Un­der the deal with Black­stone, it had agreed to build and train a sales force of around 40 reps in the US, Galera wrote in the S-1.

Sorensen, who took over as CEO from founder Robert Beard­s­ley in 2012, took home a com­pen­sa­tion worth $521,624 last year. COO Beard­s­ley’s pack­age came close at $423,405, while CBO Arthur Fratam­i­co and CMO Jon Holm­lund were both en­ti­tled to slight­ly more than $400,000.

89Bio, mean­while, has leapt di­rect­ly from Se­ries A to the pub­lic mar­kets just one year af­ter emerg­ing out of Or­biMed’s cra­dle. The lead prod­uct can­di­date is an FGF21 ana­log carved out of Te­va’s pipeline, now with hu­man da­ta from healthy vol­un­teers to boast.

De­ploy­ing FGF21 to tack­le NASH — a red hot field of its own — isn’t a new con­cept, but 89Bio be­lieves its gly­coP­E­Gy­la­tion meth­ods can stand out due to bet­ter tol­er­a­bil­i­ty and dura­bil­i­ty.

With the new cash in­fu­sion, the com­pa­ny $ETNB aims to wrap up an on­go­ing Phase Ib/IIa tri­al whose topline da­ta are ex­pect­ed in the sec­ond half of 2020, while al­so fund­ing a Phase II in se­vere hy­per­triglyc­eridemia.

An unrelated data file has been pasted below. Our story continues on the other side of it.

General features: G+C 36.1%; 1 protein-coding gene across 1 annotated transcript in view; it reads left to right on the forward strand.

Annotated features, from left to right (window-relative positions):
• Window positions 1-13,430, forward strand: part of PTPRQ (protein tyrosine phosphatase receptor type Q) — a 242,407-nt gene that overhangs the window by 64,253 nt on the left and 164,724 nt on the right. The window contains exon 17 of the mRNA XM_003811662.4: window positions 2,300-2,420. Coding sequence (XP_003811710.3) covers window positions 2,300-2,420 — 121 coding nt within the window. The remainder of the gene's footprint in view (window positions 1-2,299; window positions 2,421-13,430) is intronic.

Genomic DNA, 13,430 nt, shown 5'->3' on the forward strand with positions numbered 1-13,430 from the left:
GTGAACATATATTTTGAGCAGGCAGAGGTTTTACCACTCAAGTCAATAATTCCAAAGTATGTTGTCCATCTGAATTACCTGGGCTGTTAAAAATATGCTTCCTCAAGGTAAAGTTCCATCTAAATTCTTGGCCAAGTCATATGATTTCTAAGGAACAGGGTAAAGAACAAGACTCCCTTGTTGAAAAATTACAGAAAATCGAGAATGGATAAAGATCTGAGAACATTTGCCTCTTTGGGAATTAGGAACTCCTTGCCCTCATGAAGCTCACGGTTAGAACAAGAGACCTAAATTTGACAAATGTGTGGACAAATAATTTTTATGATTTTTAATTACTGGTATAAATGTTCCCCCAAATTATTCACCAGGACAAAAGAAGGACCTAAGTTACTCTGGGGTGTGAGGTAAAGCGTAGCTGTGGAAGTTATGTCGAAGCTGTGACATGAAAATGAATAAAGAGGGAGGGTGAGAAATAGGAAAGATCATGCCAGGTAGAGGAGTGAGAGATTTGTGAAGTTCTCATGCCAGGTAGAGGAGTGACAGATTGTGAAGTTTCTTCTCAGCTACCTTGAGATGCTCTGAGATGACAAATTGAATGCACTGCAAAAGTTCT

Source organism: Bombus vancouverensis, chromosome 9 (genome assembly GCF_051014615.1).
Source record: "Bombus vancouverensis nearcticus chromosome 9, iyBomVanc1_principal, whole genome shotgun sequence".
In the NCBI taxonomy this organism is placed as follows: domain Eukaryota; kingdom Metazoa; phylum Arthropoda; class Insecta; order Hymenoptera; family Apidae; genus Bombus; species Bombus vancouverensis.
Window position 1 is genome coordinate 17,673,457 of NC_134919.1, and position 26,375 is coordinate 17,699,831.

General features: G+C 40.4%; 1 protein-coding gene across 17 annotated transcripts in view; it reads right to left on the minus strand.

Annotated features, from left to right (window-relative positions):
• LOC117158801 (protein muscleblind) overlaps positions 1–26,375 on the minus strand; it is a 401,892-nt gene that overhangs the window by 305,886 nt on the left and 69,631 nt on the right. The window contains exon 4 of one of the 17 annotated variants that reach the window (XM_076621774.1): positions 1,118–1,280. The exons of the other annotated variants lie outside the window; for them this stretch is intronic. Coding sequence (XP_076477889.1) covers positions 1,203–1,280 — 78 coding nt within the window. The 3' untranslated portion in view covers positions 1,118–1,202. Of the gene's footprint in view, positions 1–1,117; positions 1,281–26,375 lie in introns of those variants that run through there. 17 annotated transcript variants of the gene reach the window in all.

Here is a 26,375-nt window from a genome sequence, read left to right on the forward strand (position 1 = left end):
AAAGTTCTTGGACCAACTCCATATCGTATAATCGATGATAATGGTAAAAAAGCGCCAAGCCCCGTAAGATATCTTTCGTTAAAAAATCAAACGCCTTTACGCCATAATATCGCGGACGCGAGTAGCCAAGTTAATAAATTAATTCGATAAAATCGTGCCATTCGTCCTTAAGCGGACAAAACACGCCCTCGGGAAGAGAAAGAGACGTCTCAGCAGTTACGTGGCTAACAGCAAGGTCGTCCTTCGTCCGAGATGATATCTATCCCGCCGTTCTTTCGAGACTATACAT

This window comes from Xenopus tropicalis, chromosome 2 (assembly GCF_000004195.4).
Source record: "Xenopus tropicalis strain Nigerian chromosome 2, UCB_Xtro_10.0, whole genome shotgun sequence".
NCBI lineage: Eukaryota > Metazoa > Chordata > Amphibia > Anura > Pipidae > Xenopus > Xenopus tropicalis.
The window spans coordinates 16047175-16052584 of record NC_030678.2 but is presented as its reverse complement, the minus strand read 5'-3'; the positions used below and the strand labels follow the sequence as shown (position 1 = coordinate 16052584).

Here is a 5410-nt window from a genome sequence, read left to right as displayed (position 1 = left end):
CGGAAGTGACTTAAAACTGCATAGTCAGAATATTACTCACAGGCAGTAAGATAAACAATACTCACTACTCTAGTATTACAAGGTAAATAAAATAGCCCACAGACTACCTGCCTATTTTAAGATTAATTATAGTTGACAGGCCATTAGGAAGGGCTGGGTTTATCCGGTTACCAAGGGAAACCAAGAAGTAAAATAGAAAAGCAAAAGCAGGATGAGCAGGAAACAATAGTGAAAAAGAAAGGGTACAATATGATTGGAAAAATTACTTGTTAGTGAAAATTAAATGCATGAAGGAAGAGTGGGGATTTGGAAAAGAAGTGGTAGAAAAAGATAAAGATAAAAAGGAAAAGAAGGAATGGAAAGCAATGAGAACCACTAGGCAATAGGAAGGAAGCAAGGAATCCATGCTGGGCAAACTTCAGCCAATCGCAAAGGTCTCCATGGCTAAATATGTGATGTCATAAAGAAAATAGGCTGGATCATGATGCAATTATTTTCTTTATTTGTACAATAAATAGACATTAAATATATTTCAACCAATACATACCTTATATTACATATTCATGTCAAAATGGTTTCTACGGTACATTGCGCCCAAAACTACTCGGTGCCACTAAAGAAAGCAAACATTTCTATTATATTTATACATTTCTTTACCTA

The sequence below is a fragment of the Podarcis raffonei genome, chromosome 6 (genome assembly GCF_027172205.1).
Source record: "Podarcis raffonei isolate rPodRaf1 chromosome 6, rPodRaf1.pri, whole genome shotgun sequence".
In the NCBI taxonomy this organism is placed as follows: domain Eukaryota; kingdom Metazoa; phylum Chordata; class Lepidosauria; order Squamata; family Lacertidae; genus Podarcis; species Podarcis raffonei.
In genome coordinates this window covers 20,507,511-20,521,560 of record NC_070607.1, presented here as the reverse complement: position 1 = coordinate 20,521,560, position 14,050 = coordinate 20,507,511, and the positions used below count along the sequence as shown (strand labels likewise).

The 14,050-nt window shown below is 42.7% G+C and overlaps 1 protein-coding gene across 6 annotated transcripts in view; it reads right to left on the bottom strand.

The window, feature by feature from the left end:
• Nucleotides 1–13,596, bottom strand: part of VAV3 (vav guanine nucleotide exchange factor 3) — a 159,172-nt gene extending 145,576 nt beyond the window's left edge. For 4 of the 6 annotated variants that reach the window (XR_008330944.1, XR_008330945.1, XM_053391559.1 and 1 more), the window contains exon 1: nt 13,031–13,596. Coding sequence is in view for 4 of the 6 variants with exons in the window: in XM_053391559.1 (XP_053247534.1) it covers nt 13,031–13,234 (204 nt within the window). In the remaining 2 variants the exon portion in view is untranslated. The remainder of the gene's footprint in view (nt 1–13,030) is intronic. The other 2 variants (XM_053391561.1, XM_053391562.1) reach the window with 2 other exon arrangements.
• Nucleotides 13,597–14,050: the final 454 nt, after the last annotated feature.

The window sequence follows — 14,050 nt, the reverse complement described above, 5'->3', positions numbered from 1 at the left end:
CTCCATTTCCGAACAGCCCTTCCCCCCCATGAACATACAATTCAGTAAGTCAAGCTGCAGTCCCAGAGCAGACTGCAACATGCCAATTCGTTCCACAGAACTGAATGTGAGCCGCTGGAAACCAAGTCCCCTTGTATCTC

Or­biMed con­tin­ues to con­trol the largest chunk of eq­ui­ty at 41.2%, while Lon­gi­tude Ven­ture Part­ners claims 24.9%, RA Cap­i­tal gets 21.6% and Pon­tif­ax has 11.5%.

For the busy year, CEO Ro­han Palekar nabbed a com­pen­sa­tion pack­age worth $708,161 while Ram Wais­bourd got $318,002 for dou­bling as CBO and COO.

Cen­to­gene $CNTG, a Ger­man out­fit, is ded­i­cat­ing its pro­ceeds to de­vel­op­ing new bio­mark­ers and dou­bling down out­reach to po­ten­tial phar­ma part­ners, in ad­di­tion to ex­pand­ing its tech plat­form.

Tesla and SpaceX founder Elon Musk gestures to the audience after being recognized by President Trump following the successful launch of a Falcon 9 rocket at the Kennedy Space Center. (via Getty Images)

Tes­la chief Elon Musk teams up with Covid-19 play­er Cure­Vac to build 'R­NA mi­cro­fac­to­ries'

Elon Musk has joined the global tech crusade now underway to revolutionize vaccine manufacturing — now aimed at delivering billions of doses of a new mRNA vaccine to fight Covid-19. And he’s cutting right to the front.

In a late-night tweet Wednesday, the Tesla chief announced: